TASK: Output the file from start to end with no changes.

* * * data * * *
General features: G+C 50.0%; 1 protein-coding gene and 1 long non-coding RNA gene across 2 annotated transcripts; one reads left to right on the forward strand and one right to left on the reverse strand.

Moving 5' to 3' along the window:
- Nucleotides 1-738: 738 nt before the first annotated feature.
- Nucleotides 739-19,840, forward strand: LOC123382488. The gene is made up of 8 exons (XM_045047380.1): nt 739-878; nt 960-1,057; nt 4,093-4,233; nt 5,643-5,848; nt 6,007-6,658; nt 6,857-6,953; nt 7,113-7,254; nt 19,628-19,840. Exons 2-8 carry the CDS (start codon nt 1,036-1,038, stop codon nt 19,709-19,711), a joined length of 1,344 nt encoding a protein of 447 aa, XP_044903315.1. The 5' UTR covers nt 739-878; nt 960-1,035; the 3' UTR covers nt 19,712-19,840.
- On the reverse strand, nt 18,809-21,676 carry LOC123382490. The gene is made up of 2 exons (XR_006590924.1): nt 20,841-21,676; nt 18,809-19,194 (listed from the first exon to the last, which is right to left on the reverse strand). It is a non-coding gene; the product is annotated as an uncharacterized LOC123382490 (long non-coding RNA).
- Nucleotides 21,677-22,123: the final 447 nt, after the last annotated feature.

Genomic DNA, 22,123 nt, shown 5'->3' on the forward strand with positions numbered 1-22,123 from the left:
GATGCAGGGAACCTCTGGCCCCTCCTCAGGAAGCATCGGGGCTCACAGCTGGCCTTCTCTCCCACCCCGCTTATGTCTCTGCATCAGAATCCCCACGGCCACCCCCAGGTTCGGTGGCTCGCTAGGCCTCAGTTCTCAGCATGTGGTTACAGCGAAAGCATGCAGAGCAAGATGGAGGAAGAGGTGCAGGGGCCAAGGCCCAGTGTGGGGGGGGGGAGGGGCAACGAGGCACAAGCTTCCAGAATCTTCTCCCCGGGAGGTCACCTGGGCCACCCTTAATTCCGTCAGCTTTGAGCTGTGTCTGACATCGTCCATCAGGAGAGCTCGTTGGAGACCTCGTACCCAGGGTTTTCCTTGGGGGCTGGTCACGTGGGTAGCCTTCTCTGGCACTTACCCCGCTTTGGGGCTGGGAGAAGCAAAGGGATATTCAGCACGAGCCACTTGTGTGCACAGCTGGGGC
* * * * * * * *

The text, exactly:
General features: G+C 50.0%; 1 protein-coding gene and 1 long non-coding RNA gene across 2 annotated transcripts; one reads left to right on the forward strand and one right to left on the reverse strand.

Moving 5' to 3' along the window:
- Nucleotides 1-738: 738 nt before the first annotated feature.
- Nucleotides 739-19,840, forward strand: LOC123382488. The gene is made up of 8 exons (XM_045047380.1): nt 739-878; nt 960-1,057; nt 4,093-4,233; nt 5,643-5,848; nt 6,007-6,658; nt 6,857-6,953; nt 7,113-7,254; nt 19,628-19,840. Exons 2-8 carry the CDS (start codon nt 1,036-1,038, stop codon nt 19,709-19,711), a joined length of 1,344 nt encoding a protein of 447 aa, XP_044903315.1. The 5' UTR covers nt 739-878; nt 960-1,035; the 3' UTR covers nt 19,712-19,840.
- On the reverse strand, nt 18,809-21,676 carry LOC123382490. The gene is made up of 2 exons (XR_006590924.1): nt 20,841-21,676; nt 18,809-19,194 (listed from the first exon to the last, which is right to left on the reverse strand). It is a non-coding gene; the product is annotated as an uncharacterized LOC123382490 (long non-coding RNA).
- Nucleotides 21,677-22,123: the final 447 nt, after the last annotated feature.

Genomic DNA, 22,123 nt, shown 5'->3' on the forward strand with positions numbered 1-22,123 from the left:
GATGCAGGGAACCTCTGGCCCCTCCTCAGGAAGCATCGGGGCTCACAGCTGGCCTTCTCTCCCACCCCGCTTATGTCTCTGCATCAGAATCCCCACGGCCACCCCCAGGTTCGGTGGCTCGCTAGGCCTCAGTTCTCAGCATGTGGTTACAGCGAAAGCATGCAGAGCAAGATGGAGGAAGAGGTGCAGGGGCCAAGGCCCAGTGTGGGGGGGGGGAGGGGCAACGAGGCACAAGCTTCCAGAATCTTCTCCCCGGGAGGTCACCTGGGCCACCCTTAATTCCGTCAGCTTTGAGCTGTGTCTGACATCGTCCATCAGGAGAGCTCGTTGGAGACCTCGTACCCAGGGTTTTCCTTGGGGGCTGGTCACGTGGGTAGCCTTCTCTGGCACTTACCCCGCTTTGGGGCTGGGAGAAGCAAAGGGATATTCAGCACGAGCCACTTGTGTGCACAGCTGGGGC